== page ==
Remote work proves to be beneficial for both employees and employers, but as hinted above, it can also be beneficial for society at large. It’s not that the advantages I mentioned aren’t enough, but if you add the benefits related to climate change, then you understand why remote work makes a difference for everyone.
Using the same reasoning (employees working from home 50% of the time), Global Workplace Analytics calculated that the U.S. could reduce its greenhouse gas emissions in such a way that it’d be the equivalent of taking all New Yorkers off the road—permanently! To put it in numbers, that’s about 8.3 million people who wouldn’t have to commute at all, preventing them from contributing to climate change.
But that’s not all. A 2017 study estimated the environmental impact of taking half of those 8.3 million New Yorkers off the roads for good. The results are quite impressive. If approximately 4 million workers adopt remote work, there would be a reduction of 3 million tons of greenhouse gases, the equivalent of planting almost 92 million trees.
With those numbers (which are outdated and definitely higher today), the expectations from the workforce, and the interests of companies, adopting remote work feels like a no-brainer.
Why Not Go Remote?
If benefits are so evident for everyone involved, why aren’t more companies pushing for remote work? It’s true that we’re seeing more businesses than ever before adopting this working model, but the truth is that many others are still reluctant about it. In fact, there are companies that want their employees back in the office when the pandemic is over, which shows that there’s still opposition to remote work.
The reasons for that are varied: Companies fear a decrease in productivity, lack of control over their employees, threats to corporate culture, and the impossibility to innovate. While understandable concerns, most of those fears have already been proven wrong or, at the very least, easily manageable through a hybrid approach.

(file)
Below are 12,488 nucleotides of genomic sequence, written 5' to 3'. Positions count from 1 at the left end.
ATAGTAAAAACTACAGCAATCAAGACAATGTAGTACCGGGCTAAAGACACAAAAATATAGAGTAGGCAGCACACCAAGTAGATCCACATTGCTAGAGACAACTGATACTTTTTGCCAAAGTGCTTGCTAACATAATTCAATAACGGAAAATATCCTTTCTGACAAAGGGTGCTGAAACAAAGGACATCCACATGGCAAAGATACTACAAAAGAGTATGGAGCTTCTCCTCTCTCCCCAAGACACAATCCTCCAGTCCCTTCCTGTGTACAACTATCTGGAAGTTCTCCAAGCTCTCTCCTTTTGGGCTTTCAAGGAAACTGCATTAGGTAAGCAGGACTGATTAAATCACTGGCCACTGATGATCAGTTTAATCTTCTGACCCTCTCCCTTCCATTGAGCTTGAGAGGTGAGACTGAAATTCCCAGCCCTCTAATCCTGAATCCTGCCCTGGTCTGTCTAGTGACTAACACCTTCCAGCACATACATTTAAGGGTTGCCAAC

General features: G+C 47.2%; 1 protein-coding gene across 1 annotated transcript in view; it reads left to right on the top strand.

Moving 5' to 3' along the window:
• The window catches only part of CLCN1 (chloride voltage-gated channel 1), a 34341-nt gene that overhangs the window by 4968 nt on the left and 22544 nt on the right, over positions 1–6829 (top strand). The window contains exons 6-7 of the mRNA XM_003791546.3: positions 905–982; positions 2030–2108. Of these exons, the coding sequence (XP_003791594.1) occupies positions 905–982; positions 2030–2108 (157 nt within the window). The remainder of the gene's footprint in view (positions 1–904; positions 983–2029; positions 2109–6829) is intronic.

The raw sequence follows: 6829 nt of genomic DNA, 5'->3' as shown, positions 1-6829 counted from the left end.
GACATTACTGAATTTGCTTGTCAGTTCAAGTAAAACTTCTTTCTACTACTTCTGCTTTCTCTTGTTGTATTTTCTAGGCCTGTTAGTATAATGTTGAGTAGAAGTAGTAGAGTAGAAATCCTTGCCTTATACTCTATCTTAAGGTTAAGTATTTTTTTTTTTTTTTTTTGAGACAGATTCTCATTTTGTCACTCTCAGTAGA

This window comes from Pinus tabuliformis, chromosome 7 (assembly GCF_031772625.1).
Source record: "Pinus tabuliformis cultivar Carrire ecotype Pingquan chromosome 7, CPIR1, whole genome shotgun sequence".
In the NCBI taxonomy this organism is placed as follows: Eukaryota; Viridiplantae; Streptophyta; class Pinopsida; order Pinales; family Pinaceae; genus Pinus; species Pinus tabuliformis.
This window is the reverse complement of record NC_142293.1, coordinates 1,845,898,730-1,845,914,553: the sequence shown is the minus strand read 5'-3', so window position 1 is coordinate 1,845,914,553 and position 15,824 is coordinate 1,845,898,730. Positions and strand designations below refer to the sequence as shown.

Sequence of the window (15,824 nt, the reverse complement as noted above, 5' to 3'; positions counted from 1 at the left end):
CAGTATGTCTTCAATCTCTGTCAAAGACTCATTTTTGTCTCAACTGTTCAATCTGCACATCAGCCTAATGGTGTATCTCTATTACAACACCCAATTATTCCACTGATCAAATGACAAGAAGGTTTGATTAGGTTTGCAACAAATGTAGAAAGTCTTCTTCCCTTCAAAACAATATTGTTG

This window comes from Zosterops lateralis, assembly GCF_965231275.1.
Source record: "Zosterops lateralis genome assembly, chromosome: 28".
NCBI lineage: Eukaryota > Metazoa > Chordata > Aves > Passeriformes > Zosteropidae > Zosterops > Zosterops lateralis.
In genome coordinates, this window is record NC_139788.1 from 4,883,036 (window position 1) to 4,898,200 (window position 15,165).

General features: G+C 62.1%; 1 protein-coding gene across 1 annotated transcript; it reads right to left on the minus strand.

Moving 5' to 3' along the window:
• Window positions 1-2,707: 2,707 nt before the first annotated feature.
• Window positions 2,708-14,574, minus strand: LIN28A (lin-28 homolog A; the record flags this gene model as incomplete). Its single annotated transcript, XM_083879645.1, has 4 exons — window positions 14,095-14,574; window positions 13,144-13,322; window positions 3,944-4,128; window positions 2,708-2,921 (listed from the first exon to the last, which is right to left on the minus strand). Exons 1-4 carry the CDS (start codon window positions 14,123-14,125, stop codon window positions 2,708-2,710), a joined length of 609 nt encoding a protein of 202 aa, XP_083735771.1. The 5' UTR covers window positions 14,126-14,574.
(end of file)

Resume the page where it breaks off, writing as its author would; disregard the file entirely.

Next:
In that scenario, the contribution of the working model to the fight against climate change should be a compelling argument to reconsider that opposition. People working from their homes can be a positive change, even if the arrangement isn’t permanent.
One final thing before closing the article. I know that some of you might be thinking that sending people home helps us get rid of commuting but it doesn’t do anything about the energy consumption at home. In fact, energy consumption rose throughout the planet during the pandemic. Isn’t that a problem from an environmental standpoint? Not necessarily.
Remote work isn’t the only thing we need to do to stop climate change. This is a joint effort where everyone has to play their part. That’s why, the massive adoption of remote work should be accompanied by increased adoption of green energy or, at the very least, the optimization of the energy sources we have today.
That’s a different challenge altogether but one that’s inscribed in the same fight. Fortunately, technology can come to the rescue yet again. Companies like Arcadia are developing amazing technologies to thoroughly understand energy consumption while helping energy organizations reduce waste and costs. Ultimately, services like those from Arcadia can completely change the way we use energy, making it more efficient and accompanying the movement toward remote work.
So, why not go remote? Everyone surely has their opinions about it. But in the face of all the evidence outlined here and the mounting expectations surrounding climate change and remote work, it feels more and more like this shouldn’t be a matter of opinion anymore.